If Hollywood had an All-Star Game, it would be this movie. It's a new multistar vehicle about a team of con men set to take on Vegas.
If Hollywood had an All-Star Game, it would be Ocean’s Eleven, the new multistar vehicle about a team of "good" con men who set out to rob $150 million from the oily owner of three Las Vegas casinos.
Just hours out of prison the scheme’s mastermind, Daniel Ocean (Clooney), begins assembling his crew. A card shark. A pickpocket. A techie. A demolitions expert. An acrobat. Each has a job to do. Their every move is calculated, rehearsed and executed with split-second precision. Logistical glitches keep the men improvising as they work to accomplish a specific goal. It would be a terrific illustration of 1 Corinthians 12:4-11 ... that is if it wasn’t such a blatant violation of Exodus 20:15.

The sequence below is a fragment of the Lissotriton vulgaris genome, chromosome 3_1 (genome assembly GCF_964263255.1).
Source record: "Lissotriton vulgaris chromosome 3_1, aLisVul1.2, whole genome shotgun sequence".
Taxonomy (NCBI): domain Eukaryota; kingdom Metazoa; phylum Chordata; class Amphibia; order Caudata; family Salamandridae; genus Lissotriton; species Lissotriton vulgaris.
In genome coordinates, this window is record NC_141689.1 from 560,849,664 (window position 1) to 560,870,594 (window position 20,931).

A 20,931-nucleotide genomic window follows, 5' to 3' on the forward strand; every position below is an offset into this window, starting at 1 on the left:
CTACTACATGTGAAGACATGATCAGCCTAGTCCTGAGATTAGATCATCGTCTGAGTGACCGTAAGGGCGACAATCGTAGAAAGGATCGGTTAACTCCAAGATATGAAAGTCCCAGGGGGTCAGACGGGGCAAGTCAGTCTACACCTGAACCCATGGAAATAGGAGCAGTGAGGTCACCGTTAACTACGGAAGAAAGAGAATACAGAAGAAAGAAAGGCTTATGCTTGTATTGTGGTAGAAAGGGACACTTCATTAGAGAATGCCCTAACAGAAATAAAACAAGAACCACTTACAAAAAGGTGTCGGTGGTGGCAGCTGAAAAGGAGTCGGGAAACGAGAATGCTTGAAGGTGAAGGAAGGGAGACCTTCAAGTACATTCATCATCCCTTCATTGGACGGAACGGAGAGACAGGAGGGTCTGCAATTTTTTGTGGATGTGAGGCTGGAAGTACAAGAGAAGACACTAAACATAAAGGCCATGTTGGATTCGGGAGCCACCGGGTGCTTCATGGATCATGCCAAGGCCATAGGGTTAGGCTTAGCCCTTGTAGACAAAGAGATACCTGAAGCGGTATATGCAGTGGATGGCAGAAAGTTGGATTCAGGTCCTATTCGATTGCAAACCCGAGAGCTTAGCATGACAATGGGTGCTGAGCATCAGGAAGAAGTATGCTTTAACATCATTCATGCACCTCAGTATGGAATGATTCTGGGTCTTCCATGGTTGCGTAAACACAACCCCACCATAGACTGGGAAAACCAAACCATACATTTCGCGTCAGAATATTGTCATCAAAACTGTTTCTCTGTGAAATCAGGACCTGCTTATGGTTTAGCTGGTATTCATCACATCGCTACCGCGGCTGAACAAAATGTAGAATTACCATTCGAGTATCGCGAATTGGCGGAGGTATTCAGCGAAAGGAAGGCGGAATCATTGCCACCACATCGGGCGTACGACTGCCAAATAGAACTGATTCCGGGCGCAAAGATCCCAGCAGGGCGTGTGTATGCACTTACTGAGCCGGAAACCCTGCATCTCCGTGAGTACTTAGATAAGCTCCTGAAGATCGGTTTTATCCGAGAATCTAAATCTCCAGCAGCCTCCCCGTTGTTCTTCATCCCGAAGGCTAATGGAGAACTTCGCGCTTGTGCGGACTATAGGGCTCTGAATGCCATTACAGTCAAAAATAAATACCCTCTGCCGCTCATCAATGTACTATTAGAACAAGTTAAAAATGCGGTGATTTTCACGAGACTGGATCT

Once again, a motion picture justifies illegal and immoral behavior by making the law-breaking heroes more noble than the one getting scammed. Not only is their mark rich and ruthless, but he’s also dating Ocean’s ex-wife, Tess (Roberts). This romantic twist solidifies the viewer’s rooting interest, though it creates doubt in the minds of Daniel’s partners. Is he in it solely for the money, or is the heist part of a last-ditch attempt to win back Tess?
Apart from the film’s moral relativism, families will object to its use of an obscene gesture and about 30 profanities (including two f-words). Alcohol flows and gambling looks like harmless fun. There’s no sex per se, but viewers get glimpses of erotic dancers and a leaflet showing a woman covering her bare breasts.
This remake of the 1960 caper tale starring Frank Sinatra and his "Rat Pack" is very well done. But in addition to some problematic content, teens subtly manipulated into rooting for a bunch of greedy criminals may not realize that they’re the ones being conned.